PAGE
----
I am struck by the blatant display of misplaced priorities.  As Hsieh notes:

Screening travelers and screening patients share some common features. In both cases the goal is to sort through a large, mostly-normal population to identify the relatively few problem cases — either an undetected terrorist or a hidden cancer.

…the TSA screeners are of dubious effectiveness. TSA screeners have failed to detect simulated bombs and real guns. The attempted hijacking of Northwest Airlines Flight 253 two years ago was thwarted not by the TSA but by alert passengers.

In contrast to mandatory screening for terrorists, the government is actively discouraging Americans from regular screening for common forms of cancer…

After years of arguing that regular cancer screening saves lives, the government now warns that such routine screening creates unnecessary emotional distress, leads to further risky invasive tests, and raises overall health costs. Regardless of the scientific merits of these claims, blogger Glenn Reynolds notes that many skeptical Americans fear that the government’s real agenda is to save money at the expense of their health.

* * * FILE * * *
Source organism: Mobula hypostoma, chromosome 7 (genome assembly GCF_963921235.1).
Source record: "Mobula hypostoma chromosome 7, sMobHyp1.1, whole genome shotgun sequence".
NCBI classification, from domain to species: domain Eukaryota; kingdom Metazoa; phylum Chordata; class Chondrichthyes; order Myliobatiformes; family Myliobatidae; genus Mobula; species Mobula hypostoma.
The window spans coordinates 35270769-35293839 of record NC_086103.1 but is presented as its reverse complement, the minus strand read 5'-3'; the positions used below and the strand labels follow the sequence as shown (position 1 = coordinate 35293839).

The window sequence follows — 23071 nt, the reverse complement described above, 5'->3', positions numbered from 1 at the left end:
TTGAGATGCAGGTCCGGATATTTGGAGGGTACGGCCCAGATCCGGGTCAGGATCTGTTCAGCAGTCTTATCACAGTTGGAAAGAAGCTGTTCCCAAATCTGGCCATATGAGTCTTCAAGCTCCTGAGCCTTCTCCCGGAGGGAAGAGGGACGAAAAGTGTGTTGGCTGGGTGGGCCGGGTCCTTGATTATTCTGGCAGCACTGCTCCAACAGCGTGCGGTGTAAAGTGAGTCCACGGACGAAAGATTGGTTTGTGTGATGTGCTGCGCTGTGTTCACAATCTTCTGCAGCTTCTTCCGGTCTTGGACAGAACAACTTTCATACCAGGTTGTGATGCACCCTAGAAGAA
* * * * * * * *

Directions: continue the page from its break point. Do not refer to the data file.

Although I have no hard statistics on this, I believe it is safe to say that preventive medicine has saved many lives.  Do the lives number in the millions?  Thousands?  I am not sure, but either way, the number is certainly greater than zero.

By contrast, the TSA has forced millions through medically unnecessary radiation, and managed to catch zero terrorists.  Zero.

Let that sink in for a moment.  Our wise, benevolent government is spending billions on screening machines that have zero effectiveness in catching terrorists, and at the same time, it is encouraging the underuse of screening machines that have proven effectiveness at catching disease.

It all seems to come down to dollars and cents.  The first question is, why spend the money on the failed programs at the expense of the productive ones?  The second – and more important – question is, why is the government spending this money anyway?

The TSA Ignored Radiation Concerns in its Haste to Roll Out “Porno Scanners”

November 5, 2011 Leave a comment

In a story that will surprise no one who has been paying attention, the TSA ignored radiation concerns raised more than a decade ago about its airport X-Ray scanners.  The very real health risks posed by these machines (to say nothing of their privacy concerns and blatant trampling of the fourth amendment) received little to no consideration.  According to ProPublica,